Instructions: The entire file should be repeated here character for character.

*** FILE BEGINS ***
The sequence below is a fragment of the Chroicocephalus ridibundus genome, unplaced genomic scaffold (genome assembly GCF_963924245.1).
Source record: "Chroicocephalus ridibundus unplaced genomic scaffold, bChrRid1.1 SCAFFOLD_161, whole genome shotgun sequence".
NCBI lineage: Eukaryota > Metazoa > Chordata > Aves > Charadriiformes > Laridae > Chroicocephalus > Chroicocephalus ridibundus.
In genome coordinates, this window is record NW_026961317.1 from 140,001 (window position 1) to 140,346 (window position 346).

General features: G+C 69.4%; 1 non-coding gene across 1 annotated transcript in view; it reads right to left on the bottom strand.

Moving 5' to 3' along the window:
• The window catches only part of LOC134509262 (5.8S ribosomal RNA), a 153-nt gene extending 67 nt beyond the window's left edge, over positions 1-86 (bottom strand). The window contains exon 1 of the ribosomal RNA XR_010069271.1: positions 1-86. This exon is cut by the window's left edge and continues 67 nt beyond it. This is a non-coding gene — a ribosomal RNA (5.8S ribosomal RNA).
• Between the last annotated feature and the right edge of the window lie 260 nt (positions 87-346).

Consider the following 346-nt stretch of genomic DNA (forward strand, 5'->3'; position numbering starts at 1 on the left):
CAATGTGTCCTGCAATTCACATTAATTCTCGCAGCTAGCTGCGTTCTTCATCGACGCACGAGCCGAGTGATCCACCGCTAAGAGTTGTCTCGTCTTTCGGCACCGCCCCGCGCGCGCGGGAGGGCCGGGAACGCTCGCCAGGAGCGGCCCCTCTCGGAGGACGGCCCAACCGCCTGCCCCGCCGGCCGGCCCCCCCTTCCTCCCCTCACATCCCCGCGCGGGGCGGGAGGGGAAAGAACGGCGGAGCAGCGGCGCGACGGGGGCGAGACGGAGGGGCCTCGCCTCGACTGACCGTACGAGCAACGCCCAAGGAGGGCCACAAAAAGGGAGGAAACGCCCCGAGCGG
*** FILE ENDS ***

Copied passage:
The sequence below is a fragment of the Chroicocephalus ridibundus genome, unplaced genomic scaffold (genome assembly GCF_963924245.1).
Source record: "Chroicocephalus ridibundus unplaced genomic scaffold, bChrRid1.1 SCAFFOLD_161, whole genome shotgun sequence".
NCBI lineage: Eukaryota > Metazoa > Chordata > Aves > Charadriiformes > Laridae > Chroicocephalus > Chroicocephalus ridibundus.
In genome coordinates, this window is record NW_026961317.1 from 140,001 (window position 1) to 140,346 (window position 346).

General features: G+C 69.4%; 1 non-coding gene across 1 annotated transcript in view; it reads right to left on the bottom strand.

Moving 5' to 3' along the window:
• The window catches only part of LOC134509262 (5.8S ribosomal RNA), a 153-nt gene extending 67 nt beyond the window's left edge, over positions 1-86 (bottom strand). The window contains exon 1 of the ribosomal RNA XR_010069271.1: positions 1-86. This exon is cut by the window's left edge and continues 67 nt beyond it. This is a non-coding gene — a ribosomal RNA (5.8S ribosomal RNA).
• Between the last annotated feature and the right edge of the window lie 260 nt (positions 87-346).

Consider the following 346-nt stretch of genomic DNA (forward strand, 5'->3'; position numbering starts at 1 on the left):
CAATGTGTCCTGCAATTCACATTAATTCTCGCAGCTAGCTGCGTTCTTCATCGACGCACGAGCCGAGTGATCCACCGCTAAGAGTTGTCTCGTCTTTCGGCACCGCCCCGCGCGCGCGGGAGGGCCGGGAACGCTCGCCAGGAGCGGCCCCTCTCGGAGGACGGCCCAACCGCCTGCCCCGCCGGCCGGCCCCCCCTTCCTCCCCTCACATCCCCGCGCGGGGCGGGAGGGGAAAGAACGGCGGAGCAGCGGCGCGACGGGGGCGAGACGGAGGGGCCTCGCCTCGACTGACCGTACGAGCAACGCCCAAGGAGGGCCACAAAAAGGGAGGAAACGCCCCGAGCGG